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Initial Claims Hit New Post-Pandemic Low

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A new Thursday morning brings us new jobs data — specifically, weekly Initial Jobless Claims, which have come down to a new post-Covid low: 290K beats the previous week’s upwardly revised 296K and analysts’ expectations for 300K new claims. It’s now the second week in a row new claims have ratcheted down to the lowest levels we’ve seen since March 2020, when pandemic conditions first took hold on the labor market.

Continuing Claims, reported a week in arrears, also posted a fresh post-Covid low: 2.481 million is another leg down from the previous week’s upwardly revised 2.603 million, which itself was a new post-pandemic low weekly total. All of this is very good news for employment overall; those jobs gains in the monthly numbers that have been rather stingy over the past quarter-year or so are making nice strides currently, ahead of the all-important holiday shopping season.

We also see a new Philly Fed survey, which tracks productivity in the U.S.’s 6th-largest city. The headline 23.8 was below the consensus expectation 24.5 and lower than the 30.7 reported for September, but it’s still a higher level than we’d seen in two of the last three months. That said, today’s figure comes in less than half of this cycle’s high, which was a robust 50.2 in April. Still, we’re in the upper half of Philly Fed reads going back five years. And there may be more upside as economic traction gains going forward.

AT&T (T - Free Report)  put up impressive numbers in its Q3 report this morning, demonstrating the wisdom behind the telecom giant buying WarnerMedia last spring: 87 cents per share outpaced the 78 cents analysts were looking for and the 76 cents per share reported in the year-ago quarter. Revenues, on the other hand, came in -1.5% light of estimates to $39.92 billion, and lower than the $42.34 billion in the year-ago quarter. But its HBO ownership helped net adds boost by 1.2 million in the quarter. Shares are up +1.4% in early trading. For more on T’s earnings, click here.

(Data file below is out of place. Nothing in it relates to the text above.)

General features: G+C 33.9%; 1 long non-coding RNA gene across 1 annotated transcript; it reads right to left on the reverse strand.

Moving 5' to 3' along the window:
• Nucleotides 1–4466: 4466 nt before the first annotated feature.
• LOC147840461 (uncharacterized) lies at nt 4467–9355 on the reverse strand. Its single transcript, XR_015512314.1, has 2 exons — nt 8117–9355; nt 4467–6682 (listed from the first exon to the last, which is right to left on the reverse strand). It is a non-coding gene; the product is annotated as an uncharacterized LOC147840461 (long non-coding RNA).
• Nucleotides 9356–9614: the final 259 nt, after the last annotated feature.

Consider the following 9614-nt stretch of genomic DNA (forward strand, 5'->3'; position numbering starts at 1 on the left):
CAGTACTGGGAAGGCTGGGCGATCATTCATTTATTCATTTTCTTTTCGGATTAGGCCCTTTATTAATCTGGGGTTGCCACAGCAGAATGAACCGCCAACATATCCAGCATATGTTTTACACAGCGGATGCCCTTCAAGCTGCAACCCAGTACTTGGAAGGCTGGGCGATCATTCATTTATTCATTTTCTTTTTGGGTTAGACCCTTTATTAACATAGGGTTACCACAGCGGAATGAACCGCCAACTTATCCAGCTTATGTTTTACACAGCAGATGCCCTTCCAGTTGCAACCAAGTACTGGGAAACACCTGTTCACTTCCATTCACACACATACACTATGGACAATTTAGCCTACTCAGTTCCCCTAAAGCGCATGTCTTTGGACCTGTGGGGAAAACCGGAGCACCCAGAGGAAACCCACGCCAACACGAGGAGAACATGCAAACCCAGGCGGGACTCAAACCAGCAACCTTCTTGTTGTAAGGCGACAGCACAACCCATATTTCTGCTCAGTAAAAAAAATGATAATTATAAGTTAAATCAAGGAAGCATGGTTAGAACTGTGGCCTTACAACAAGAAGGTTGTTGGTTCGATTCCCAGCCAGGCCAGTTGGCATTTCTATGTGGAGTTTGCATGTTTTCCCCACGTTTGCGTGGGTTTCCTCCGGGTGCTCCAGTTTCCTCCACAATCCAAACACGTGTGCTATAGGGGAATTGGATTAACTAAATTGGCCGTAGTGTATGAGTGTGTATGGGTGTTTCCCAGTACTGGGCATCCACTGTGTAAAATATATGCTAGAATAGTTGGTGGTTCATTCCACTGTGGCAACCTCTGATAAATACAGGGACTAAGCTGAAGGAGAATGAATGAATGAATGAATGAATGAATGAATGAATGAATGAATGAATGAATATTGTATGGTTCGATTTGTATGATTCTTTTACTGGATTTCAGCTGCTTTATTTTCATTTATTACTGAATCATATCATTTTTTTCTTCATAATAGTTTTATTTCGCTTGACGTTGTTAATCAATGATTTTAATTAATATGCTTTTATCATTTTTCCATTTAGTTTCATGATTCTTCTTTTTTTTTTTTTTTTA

American Airlines (AAL - Free Report)  beat estimates for its fifth straight quarter this morning, posting a loss of -99 cents per share, which was narrower than the -$1.04 in the Zacks consensus and the -$5.54 per share reported in the Covid-hampered year-ago quarter. Revenues of $8.97 billion outpaced expectations by +0.48%. We’ve seen improvement in the airlines so far in Q3 overall, going back to Delta’s (DAL - Free Report)  report last week. Shares are up nearly 1% in the pre-market, and the stock is +23.8% year to date. For more on AAL’s earnings, click here.

Pre-market futures are dropping, however, even as Q3 earnings power on with better-than-expected results. Investors may be eyeballing the 10-year Treasury yield, now escalating to 1.675% this morning, which brings with it a host of speculation about the next Fed move early next month regarding tapering asset purchases and, later, raising interest rates. We’ve also been on a strong trajectory so far this week, so booking profits may be in order somewhat, as well. The Dow is -75 points, the S&P 500 is -8 and the Nasdaq -30.


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